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Excerpted From: Stacie Nelson Colling, Elie Zwiebel and Madeleine Hart, Defending the Whole Child: Education Advocacy as an Integral Part of Holistic Juvenile Defense, 20 Seattle Journal for Social Justice 199 (Fall, 2021) (243 Footnotes) (Full Document)


CollingZwiebelandHartThe American legal system recognizes that young people are fundamentally different than adults; in turn, courts must regard young people differently when they engage in delinquent or criminal behavior. In addition to having distinctly undeveloped brain function, young people, as opposed to adults, typically spend the majority of their daily lives engaging with educational systems. And yet, the delinquency and criminal systems rarely incorporate a young person's educational history, status, and needs into criminal and delinquency proceedings.

It is now clear that “zero tolerance” school discipline and policing in schools have contributed to what has become widely known as the “school-to-prison pipeline.” This term is broadly used to describe a system of policies and practices that create a culture wherein young people are criminalized or punished for behaviors part and parcel to (or indicative of) being a child.

Regardless of one's personal beliefs or political stance on the criminal system or on school discipline practices, acknowledging the role education plays in the delinquency and criminal systems and the need for a more equitable and fair system should not be controversial. To this end, educational advocacy is an integral part of holistic juvenile defense and should be incorporated into more juvenile defense programs. Unfortunately, the young people who most need educational advocacy as part of their juvenile defense are often those who can least afford it. Therefore, educational advocacy must be adequately funded as part of the public defense system.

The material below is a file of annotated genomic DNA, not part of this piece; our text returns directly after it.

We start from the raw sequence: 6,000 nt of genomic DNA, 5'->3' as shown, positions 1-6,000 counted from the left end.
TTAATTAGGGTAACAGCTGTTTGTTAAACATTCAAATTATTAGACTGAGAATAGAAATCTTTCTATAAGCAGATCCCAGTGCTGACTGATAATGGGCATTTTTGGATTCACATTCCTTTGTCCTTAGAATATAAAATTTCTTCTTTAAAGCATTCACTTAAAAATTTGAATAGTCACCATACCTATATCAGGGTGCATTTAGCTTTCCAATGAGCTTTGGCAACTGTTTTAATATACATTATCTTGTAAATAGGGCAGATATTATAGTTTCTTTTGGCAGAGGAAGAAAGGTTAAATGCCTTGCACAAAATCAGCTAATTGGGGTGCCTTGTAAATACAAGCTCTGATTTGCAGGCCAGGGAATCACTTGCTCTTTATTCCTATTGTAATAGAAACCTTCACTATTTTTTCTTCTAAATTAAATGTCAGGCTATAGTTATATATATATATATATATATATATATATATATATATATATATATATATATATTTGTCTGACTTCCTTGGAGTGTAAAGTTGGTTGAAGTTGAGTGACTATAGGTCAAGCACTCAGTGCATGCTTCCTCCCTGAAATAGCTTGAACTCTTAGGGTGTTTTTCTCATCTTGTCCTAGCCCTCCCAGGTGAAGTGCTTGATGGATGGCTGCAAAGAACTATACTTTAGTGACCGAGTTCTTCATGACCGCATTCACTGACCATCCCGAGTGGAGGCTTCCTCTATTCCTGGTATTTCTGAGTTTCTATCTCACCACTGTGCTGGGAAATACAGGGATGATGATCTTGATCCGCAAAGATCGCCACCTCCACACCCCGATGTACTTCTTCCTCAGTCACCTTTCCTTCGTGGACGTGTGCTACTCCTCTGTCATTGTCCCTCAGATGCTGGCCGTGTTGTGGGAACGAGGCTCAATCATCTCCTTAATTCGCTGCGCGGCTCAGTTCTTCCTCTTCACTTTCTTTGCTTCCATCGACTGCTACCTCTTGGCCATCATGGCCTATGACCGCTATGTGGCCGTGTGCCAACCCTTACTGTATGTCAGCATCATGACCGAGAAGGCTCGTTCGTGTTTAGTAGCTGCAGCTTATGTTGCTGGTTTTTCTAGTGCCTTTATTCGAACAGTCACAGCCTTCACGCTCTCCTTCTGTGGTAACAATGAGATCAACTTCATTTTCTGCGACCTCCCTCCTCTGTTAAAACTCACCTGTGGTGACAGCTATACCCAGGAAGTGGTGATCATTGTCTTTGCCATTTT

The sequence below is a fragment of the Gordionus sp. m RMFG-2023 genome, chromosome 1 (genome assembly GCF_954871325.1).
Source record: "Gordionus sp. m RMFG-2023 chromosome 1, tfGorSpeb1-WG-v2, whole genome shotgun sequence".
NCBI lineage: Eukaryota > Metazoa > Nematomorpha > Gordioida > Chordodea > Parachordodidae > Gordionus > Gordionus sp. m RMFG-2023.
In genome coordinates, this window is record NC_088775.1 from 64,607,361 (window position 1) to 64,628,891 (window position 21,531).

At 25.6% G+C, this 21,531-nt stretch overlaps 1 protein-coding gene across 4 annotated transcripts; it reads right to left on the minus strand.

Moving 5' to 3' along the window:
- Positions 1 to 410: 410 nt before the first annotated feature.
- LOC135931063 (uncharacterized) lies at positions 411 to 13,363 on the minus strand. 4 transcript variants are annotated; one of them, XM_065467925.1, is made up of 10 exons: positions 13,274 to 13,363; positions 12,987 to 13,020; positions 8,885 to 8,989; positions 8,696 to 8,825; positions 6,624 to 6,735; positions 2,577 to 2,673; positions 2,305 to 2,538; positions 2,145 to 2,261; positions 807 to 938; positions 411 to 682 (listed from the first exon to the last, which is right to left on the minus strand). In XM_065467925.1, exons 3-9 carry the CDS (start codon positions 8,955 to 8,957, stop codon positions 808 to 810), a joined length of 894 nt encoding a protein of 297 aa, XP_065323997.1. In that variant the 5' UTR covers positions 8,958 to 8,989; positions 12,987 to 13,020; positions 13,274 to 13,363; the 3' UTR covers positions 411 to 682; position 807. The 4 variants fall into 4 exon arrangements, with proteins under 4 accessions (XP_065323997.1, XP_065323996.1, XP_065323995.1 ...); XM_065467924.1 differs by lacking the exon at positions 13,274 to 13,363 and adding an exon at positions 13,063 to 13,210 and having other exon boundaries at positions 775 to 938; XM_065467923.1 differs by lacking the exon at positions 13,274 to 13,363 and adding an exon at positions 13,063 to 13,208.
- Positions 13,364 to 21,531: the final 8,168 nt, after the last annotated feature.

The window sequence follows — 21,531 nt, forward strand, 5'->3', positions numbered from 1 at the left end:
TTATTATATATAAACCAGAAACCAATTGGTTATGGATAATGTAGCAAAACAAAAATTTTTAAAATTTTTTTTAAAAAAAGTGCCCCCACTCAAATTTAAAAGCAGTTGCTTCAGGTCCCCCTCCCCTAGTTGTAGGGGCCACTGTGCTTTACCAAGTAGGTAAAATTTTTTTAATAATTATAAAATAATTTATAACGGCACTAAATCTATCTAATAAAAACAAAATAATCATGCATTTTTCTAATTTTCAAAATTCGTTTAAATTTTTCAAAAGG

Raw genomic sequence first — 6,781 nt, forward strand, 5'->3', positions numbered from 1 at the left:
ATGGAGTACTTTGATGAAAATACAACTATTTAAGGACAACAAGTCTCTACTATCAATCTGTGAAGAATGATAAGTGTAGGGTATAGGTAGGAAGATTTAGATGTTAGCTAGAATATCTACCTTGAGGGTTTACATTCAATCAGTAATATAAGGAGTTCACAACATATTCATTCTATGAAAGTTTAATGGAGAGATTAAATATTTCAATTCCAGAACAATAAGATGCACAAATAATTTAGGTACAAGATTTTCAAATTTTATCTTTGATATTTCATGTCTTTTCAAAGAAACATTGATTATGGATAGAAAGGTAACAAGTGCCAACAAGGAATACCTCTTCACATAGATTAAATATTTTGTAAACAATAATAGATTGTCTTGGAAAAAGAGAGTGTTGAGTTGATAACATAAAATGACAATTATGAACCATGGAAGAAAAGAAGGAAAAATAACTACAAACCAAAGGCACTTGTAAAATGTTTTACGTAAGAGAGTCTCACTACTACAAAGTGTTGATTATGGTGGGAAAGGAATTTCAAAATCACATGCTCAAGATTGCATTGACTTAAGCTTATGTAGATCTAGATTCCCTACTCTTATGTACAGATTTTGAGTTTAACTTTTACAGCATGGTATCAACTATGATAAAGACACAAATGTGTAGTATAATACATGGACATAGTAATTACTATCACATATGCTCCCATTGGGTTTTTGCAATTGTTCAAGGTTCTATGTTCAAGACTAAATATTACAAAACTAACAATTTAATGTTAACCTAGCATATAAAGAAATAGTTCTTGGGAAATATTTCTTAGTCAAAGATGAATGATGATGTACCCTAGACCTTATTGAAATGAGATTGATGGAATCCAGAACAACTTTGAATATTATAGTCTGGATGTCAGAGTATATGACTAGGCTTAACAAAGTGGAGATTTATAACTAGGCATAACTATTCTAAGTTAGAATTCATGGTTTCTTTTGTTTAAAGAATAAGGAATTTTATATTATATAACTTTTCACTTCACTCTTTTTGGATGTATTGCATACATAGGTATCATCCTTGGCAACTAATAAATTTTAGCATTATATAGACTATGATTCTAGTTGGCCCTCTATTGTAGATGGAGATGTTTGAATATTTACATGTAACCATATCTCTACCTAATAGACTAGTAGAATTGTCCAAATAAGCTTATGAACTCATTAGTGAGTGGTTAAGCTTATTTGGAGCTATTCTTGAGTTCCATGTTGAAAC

This article explains why educational advocacy within holistic juvenile defense can contribute to breaking the school-to-prison pipeline. Section I defines the “school-to-prison pipeline” and its discriminatory and lasting impacts on students of color and students with disabilities. Section II describes the concept of “holistic defense” and why it is a best practice in defending all people, but especially in defending young people. Section III explores how educational advocacy is integral to holistic juvenile defense, and the constitutional rights that are implicated when incorporating (or failing to incorporate) educational advocacy into juvenile defense. Section IV describes organizations that have already begun incorporating educational advocacy into a holistic juvenile defense. Section V discusses the role of school districts in ending the school to prison pipeline. Finally, Sections VI and VII are a call to action describing policy and legal solutions to ensure educational advocacy through holistic defense contributes to breaking the school-to-prison pipeline.